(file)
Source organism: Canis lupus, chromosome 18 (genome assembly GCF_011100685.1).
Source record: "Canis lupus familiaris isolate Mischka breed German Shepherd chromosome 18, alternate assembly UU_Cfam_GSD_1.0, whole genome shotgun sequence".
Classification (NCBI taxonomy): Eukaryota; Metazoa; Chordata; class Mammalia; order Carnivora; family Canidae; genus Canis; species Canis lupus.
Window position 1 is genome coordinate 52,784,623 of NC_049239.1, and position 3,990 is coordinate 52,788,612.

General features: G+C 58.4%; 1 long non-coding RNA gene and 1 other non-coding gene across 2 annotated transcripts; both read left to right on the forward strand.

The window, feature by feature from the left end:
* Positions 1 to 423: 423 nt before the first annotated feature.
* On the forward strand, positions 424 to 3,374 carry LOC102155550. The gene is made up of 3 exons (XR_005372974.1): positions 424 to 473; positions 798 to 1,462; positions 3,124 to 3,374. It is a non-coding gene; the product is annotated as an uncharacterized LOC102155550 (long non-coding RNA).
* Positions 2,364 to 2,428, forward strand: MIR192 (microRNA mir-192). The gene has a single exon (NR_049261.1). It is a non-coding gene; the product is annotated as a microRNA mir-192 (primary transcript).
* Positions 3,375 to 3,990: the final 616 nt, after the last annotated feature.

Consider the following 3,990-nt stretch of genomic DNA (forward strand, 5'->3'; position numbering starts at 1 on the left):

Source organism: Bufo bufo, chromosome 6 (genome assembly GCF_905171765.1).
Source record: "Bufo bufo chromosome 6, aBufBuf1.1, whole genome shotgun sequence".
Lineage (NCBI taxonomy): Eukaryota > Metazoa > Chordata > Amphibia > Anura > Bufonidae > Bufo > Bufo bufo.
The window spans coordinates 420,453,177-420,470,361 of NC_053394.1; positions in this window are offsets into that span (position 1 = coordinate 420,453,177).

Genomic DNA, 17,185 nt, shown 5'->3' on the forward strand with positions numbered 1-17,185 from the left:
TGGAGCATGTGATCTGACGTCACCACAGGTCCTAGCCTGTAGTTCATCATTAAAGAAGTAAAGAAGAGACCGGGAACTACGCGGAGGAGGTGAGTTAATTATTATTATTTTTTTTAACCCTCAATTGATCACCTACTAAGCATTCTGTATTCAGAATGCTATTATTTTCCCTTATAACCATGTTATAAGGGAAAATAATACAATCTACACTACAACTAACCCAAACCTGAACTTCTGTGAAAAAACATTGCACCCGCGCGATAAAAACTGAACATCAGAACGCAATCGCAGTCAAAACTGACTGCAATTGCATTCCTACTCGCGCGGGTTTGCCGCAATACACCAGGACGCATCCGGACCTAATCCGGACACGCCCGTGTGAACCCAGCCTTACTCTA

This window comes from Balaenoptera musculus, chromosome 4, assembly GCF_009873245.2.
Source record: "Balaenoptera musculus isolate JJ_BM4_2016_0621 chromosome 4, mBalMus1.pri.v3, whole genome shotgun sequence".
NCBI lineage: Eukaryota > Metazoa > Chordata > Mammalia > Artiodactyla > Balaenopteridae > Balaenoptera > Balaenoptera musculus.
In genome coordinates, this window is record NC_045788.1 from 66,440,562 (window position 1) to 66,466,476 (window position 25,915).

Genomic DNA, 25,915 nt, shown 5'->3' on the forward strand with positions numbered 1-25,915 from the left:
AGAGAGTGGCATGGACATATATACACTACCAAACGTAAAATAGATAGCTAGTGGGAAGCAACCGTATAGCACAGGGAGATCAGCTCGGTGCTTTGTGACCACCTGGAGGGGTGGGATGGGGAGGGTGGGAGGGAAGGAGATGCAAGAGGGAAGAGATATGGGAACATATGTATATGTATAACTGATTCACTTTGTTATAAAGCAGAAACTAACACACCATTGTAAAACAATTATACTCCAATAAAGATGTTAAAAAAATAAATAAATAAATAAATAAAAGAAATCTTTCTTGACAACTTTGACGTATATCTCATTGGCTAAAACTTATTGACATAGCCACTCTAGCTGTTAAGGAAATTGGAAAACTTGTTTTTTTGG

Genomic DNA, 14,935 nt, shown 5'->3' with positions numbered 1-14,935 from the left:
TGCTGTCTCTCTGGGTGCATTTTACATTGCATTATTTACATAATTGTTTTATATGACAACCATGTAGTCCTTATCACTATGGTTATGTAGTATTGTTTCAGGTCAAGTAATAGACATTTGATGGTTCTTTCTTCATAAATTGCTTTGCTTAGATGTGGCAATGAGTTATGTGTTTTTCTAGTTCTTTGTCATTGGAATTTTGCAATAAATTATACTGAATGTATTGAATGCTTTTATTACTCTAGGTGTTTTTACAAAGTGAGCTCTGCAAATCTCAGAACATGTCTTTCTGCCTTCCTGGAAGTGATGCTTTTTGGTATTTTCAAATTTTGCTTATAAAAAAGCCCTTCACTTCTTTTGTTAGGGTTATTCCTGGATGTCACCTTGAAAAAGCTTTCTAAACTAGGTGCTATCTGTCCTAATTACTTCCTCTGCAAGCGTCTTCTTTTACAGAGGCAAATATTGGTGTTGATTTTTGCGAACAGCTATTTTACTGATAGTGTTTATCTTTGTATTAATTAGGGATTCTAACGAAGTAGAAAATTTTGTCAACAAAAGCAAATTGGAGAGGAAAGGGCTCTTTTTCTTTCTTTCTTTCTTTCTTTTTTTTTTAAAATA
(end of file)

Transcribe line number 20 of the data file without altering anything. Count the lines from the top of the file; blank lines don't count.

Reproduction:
NCBI lineage: Eukaryota > Metazoa > Chordata > Mammalia > Artiodactyla > Balaenopteridae > Balaenoptera > Balaenoptera musculus.